Bringing along an ice pick for those steeper inclines can be a huge lifesaver on this trail.

Some people, though, consider it overkill. If you fall into that camp, you can’t go wrong with traditional trekking poles. It’s a nice way to keep some pressure off your knees, especially when going up and down mountains.

6. Traction device for your boots

Traction device for your boots

The poles will help, but the amount of mountains you’re scaling down can really do a number on your knees and hips. It’ll only get worse if you’re shaking down the mountain because you don’t want to fall.

Some kind of traction device, like microspikes, can make a huge difference on this trail. You’ll hike with more confidence and your body won’t ache as much.

Many people think these boot traction systems are only for the winter, but they can help immensely in the warmer months, too, especially in areas where the rock is slippery.

7. Whistle and signaling mirror

whistle

This is a no-brainer. Before you leave, throw a whistle around your neck and slide a foldable signaling mirror into your backpack. If you’re not well-prepared with this trail, you risk getting lost and stuck in a very dangerous situation.

Additionally, there’s always a chance you could slip when hiking down one of the many mountain peaks on this trail. With more than 50 lbs. on your back, that can potentially result in some serious injuries.

If you find yourself in that situation, there’s a chance fellow hikers will eventually come near you, allowing you to capture their attention with the whistle. If this turns into an extreme rescue situation where a helicopter crew needs to transport you out of the trail, the signaling mirror can aid the rescue crew.

8. LED headlamp

LED headlamp

Some stretches of the Continental Divide Trail are extremely long, which requires you to leave early when it’s dark. In Colorado, for instance, when you’re tackling the 14,278-foot Grays Peak, you need to take off around 4 a.m., which is where a headlamp will come in handy.

The headlamp doesn’t have to be terribly bright but certainly has enough power to help you see in front of yourself. You also want something that’s light and adjustable, and can easily be controlled through a single button.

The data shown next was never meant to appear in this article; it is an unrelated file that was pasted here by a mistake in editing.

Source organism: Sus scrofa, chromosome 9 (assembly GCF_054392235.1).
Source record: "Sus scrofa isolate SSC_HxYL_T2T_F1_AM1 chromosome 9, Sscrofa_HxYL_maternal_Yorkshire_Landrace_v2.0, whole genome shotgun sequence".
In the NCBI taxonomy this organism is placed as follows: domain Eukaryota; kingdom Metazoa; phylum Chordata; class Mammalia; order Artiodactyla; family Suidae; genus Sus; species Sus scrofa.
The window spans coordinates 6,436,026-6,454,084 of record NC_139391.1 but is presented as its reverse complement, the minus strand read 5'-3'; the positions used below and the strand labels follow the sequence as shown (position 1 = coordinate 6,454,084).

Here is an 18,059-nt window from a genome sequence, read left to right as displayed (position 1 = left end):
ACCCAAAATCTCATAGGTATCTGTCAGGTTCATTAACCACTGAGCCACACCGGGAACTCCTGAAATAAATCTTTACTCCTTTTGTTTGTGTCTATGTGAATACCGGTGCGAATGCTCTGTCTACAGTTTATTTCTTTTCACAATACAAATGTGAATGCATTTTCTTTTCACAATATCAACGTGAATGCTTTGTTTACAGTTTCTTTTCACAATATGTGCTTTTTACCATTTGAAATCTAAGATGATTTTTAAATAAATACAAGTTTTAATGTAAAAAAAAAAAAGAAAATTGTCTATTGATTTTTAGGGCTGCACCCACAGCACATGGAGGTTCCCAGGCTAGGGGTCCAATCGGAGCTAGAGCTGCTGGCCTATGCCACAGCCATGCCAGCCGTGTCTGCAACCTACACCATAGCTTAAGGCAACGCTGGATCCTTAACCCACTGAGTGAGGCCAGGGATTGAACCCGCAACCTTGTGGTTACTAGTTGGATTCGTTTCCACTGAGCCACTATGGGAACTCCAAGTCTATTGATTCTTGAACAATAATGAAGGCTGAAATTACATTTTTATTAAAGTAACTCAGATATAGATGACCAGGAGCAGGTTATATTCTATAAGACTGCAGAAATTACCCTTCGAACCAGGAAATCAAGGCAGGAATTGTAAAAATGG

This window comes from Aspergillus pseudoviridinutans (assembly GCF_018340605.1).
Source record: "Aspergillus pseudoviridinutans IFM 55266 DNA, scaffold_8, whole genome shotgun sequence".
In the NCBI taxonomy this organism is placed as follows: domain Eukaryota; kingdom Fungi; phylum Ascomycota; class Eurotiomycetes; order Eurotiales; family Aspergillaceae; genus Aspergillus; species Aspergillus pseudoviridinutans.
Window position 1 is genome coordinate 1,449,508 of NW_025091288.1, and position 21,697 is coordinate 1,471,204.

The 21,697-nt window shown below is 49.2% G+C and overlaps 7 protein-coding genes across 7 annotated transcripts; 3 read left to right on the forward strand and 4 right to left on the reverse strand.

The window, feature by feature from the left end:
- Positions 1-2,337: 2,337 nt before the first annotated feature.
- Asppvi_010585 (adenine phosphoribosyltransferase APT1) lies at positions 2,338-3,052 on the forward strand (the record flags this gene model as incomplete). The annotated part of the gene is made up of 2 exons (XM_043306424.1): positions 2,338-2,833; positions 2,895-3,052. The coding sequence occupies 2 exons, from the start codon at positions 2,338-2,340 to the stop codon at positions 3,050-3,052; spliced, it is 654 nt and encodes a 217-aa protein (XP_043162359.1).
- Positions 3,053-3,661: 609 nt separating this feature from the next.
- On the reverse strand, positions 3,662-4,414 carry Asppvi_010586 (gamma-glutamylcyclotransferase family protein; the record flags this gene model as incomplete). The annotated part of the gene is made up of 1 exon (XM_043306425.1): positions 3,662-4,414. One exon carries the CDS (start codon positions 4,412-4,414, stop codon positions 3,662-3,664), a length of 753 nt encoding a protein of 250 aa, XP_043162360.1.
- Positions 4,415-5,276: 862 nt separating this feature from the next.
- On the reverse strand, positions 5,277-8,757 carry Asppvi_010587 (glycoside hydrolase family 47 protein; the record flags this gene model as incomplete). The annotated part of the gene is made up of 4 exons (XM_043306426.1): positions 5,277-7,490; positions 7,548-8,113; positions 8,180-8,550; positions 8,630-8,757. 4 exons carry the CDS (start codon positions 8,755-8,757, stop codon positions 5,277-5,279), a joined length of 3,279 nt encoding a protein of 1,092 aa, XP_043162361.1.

9. A tough tent for the terrain

A Tough tent for the terrain

You’ll need a tent that won’t rip open after repeated use in rockier conditions and one that can handle the winds you’ll experience in the mountains. As a result, these tents also tend to be warmer, which is welcomed at such a high elevation.

Look for tents with super-tough materials, like 40D Nylon and 50D Drywall Polyester. These materials can take a beating and you don’t have to worry about any rips along the way.

You also want something that’s double-walled to help cut down on the wind. The length of these mountaineer tents also helps with the wind.

If you can fit it, bring a tarp that can fit under the tent. Any rain during the night can help prevent water from getting into the floor of your tent.

Read More : How to Camp Safely in High Altitude Locations

10. Bear canister

bear canister

There is certainly a fair share of bears along the trail, including grizzly bears. That’s why you’ll want to pack a bear canister to prevent your food from being enjoyed by the big furry creature.

Bear canisters are designed in a way to frustrate the bear. It can smell your food, but it can’t get a good grip on the canister to open it up. They’re also super tough, so the bear can’t simply smash it on the ground.

Read More : How to Camp Safely in A Bear Country

11. Repair kits

repair kits

While you should bring a repair kit on any major hiking excursion, you’ll especially want one on the Continental Divide Trail. Because it’s a rockier environment, the chances of your backpack getting snagged on something jagged increases.

The repair kit should include strips of duct tape, among other tools you may need along the way.

Andrew Dodson

Andrew Dodson is an avid camper who enjoys the great outdoors with his wife and two-year-old son. He resides in Colorado, where you can often find him enjoying hikes with a toddler strapped to his back and mini goldendoodle Percy nearby.